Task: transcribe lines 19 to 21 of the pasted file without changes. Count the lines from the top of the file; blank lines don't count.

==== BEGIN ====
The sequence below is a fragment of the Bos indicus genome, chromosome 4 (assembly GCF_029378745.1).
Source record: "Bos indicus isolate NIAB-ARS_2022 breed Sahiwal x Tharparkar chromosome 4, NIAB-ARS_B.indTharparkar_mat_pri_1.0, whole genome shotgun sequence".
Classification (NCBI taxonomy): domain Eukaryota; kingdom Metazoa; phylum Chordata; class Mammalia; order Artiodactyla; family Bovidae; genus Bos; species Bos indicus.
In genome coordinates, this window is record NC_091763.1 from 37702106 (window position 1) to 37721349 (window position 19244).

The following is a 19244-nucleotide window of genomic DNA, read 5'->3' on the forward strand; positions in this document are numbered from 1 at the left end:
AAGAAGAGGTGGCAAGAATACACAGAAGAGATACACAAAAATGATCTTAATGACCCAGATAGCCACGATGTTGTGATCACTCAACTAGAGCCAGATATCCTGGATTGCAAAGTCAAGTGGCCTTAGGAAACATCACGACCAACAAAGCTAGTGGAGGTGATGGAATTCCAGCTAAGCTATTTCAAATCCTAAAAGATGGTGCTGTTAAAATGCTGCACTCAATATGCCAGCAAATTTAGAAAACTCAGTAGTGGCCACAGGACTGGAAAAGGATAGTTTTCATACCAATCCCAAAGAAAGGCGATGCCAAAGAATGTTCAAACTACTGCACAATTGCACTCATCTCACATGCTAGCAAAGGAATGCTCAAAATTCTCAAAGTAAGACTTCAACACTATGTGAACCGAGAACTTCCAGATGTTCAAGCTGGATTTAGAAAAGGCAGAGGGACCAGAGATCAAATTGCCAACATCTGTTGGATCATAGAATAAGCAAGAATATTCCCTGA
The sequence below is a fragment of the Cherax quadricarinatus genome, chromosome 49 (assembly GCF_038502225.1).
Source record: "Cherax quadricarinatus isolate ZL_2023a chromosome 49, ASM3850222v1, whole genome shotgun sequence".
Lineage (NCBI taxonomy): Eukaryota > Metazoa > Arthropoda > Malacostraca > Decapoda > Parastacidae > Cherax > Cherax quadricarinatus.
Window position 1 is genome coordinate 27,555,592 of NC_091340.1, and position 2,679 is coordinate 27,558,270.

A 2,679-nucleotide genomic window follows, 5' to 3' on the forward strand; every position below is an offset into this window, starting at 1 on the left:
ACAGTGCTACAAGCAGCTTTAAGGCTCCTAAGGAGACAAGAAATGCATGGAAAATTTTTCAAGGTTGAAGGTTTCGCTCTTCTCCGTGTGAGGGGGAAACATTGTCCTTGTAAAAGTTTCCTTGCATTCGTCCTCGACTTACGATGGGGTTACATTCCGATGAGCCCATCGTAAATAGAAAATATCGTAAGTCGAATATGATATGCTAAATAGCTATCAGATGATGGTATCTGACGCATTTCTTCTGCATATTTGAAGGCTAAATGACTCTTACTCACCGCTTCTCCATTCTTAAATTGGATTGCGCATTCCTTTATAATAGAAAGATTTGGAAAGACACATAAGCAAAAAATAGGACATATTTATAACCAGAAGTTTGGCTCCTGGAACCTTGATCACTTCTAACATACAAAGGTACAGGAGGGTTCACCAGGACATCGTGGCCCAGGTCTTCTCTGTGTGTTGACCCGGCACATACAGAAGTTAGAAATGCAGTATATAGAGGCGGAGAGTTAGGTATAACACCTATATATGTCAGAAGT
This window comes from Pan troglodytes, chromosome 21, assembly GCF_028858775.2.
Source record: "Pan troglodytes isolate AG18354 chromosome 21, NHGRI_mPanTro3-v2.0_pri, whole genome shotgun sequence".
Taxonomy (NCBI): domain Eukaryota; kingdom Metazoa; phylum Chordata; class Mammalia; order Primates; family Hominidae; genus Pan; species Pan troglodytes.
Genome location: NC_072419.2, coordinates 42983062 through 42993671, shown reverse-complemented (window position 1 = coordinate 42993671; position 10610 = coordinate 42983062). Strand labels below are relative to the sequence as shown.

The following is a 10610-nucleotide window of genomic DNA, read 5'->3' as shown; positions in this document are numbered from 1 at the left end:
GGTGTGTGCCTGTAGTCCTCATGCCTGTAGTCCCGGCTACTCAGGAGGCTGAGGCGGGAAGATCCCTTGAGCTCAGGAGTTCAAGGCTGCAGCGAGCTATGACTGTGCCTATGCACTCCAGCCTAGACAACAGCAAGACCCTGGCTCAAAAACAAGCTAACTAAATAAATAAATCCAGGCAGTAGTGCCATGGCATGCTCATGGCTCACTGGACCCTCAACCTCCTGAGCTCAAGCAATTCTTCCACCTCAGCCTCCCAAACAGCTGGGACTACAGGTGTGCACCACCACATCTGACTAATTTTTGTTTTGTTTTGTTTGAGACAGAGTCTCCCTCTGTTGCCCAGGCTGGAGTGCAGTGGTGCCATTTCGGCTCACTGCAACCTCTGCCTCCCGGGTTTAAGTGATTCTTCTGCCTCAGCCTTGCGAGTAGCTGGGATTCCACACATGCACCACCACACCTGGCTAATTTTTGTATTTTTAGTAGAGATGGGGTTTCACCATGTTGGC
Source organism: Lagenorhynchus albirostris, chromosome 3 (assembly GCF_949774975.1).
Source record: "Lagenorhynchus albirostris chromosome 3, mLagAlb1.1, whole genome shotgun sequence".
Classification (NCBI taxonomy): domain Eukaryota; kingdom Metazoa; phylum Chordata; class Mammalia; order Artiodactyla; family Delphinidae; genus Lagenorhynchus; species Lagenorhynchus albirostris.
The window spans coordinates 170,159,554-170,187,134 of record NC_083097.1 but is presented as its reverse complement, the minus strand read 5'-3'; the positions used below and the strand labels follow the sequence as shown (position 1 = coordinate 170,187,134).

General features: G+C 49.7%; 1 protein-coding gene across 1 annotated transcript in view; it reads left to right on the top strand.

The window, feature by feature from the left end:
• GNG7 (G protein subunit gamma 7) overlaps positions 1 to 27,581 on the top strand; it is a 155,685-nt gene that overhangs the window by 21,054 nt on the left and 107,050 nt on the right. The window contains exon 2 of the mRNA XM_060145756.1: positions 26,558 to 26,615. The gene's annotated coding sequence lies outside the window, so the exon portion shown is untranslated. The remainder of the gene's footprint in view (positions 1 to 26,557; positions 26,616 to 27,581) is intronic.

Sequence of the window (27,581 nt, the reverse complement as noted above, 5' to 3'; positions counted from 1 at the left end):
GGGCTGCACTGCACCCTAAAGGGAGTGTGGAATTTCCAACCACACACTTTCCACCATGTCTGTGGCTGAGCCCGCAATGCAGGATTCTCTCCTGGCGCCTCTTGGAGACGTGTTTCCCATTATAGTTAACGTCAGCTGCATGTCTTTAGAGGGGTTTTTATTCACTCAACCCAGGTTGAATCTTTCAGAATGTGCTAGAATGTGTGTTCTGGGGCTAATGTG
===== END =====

Source organism: Lagenorhynchus albirostris, chromosome 3 (assembly GCF_949774975.1).
Source record: "Lagenorhynchus albirostris chromosome 3, mLagAlb1.1, whole genome shotgun sequence".
Classification (NCBI taxonomy): domain Eukaryota; kingdom Metazoa; phylum Chordata; class Mammalia; order Artiodactyla; family Delphinidae; genus Lagenorhynchus; species Lagenorhynchus albirostris.